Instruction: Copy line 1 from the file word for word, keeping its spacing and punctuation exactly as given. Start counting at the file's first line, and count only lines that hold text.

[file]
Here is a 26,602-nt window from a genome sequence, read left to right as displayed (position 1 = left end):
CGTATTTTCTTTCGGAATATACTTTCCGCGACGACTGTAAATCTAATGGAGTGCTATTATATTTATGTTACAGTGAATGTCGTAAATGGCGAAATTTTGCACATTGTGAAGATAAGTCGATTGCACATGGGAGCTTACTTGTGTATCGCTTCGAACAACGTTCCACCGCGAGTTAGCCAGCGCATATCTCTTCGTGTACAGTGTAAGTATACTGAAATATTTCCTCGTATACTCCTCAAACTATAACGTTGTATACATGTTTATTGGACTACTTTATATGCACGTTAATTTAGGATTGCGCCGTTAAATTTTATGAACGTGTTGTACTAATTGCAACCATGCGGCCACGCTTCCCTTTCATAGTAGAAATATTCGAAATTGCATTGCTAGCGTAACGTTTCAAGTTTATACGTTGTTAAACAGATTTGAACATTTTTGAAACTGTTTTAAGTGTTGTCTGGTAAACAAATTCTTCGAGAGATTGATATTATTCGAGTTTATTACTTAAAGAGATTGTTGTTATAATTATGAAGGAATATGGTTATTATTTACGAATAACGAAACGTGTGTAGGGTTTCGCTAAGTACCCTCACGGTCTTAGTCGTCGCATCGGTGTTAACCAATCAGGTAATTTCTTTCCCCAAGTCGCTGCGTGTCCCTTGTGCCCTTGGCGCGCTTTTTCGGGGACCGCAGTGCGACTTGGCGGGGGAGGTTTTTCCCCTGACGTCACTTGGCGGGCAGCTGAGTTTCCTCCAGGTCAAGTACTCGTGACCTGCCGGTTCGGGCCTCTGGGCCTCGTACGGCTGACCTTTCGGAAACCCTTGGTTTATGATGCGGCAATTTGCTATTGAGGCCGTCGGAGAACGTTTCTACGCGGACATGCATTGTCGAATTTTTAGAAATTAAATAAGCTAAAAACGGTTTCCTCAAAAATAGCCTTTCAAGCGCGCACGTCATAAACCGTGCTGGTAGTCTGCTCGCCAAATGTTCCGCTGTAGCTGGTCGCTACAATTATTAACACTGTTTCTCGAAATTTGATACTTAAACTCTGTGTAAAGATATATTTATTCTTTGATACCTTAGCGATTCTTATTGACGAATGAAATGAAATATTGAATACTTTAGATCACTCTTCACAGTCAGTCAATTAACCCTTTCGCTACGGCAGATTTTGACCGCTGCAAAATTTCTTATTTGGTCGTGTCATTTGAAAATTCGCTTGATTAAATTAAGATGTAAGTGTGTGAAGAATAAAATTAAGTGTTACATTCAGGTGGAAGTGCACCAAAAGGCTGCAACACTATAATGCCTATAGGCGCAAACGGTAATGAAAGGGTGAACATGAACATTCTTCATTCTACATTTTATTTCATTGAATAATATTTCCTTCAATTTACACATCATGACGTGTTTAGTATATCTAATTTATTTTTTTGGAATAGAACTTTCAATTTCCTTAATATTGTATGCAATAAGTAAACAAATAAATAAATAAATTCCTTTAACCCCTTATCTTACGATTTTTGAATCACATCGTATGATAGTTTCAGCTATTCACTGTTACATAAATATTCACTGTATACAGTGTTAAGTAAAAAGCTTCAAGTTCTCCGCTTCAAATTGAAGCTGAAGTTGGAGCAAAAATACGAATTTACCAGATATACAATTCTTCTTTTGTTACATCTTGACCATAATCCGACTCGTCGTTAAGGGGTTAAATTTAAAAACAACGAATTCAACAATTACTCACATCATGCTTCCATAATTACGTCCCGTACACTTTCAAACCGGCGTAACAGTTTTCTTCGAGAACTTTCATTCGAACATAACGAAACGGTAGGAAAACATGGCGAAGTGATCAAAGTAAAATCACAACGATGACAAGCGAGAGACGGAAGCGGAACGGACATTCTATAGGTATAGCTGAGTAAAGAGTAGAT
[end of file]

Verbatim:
Here is a 26,602-nt window from a genome sequence, read left to right as displayed (position 1 = left end):